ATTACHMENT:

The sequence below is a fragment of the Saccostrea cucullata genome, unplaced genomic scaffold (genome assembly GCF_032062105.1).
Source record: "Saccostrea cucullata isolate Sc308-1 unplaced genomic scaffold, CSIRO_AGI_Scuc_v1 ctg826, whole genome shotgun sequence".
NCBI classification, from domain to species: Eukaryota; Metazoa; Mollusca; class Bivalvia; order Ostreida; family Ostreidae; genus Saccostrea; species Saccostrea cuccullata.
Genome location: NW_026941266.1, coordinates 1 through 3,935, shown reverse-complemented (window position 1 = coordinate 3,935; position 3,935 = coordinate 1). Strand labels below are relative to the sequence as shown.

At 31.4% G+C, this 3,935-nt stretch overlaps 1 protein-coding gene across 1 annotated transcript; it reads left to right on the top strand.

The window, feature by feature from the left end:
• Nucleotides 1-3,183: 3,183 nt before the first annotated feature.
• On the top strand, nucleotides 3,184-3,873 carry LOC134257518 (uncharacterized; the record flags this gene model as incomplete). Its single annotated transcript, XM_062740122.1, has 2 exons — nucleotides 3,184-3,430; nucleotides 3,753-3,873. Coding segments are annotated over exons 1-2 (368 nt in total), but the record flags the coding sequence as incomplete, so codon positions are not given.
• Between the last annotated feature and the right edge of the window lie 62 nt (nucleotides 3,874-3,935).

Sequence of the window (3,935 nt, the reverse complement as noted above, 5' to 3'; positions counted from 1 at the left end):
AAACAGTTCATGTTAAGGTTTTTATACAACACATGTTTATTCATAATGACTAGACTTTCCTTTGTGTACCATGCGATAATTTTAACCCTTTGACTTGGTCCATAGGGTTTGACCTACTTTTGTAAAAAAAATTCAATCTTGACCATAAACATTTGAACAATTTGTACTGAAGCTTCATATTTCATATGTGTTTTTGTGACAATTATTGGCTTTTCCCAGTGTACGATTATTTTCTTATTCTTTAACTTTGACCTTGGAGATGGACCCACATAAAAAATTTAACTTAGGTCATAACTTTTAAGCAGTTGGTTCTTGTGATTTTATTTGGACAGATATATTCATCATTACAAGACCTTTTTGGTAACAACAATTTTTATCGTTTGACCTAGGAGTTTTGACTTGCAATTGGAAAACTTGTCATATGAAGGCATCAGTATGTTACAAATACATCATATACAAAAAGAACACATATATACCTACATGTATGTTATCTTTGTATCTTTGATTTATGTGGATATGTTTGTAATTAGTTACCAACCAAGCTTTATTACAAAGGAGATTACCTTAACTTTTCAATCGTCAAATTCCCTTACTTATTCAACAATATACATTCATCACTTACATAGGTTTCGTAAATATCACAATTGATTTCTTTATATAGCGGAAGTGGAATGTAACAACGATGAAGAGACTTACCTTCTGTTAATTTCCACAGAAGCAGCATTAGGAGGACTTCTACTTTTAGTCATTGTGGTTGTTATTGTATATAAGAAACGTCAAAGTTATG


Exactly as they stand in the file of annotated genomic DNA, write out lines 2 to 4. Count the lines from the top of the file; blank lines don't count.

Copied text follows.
Source record: "Saccostrea cucullata isolate Sc308-1 unplaced genomic scaffold, CSIRO_AGI_Scuc_v1 ctg826, whole genome shotgun sequence".
NCBI classification, from domain to species: Eukaryota; Metazoa; Mollusca; class Bivalvia; order Ostreida; family Ostreidae; genus Saccostrea; species Saccostrea cuccullata.
Genome location: NW_026941266.1, coordinates 1 through 3,935, shown reverse-complemented (window position 1 = coordinate 3,935; position 3,935 = coordinate 1). Strand labels below are relative to the sequence as shown.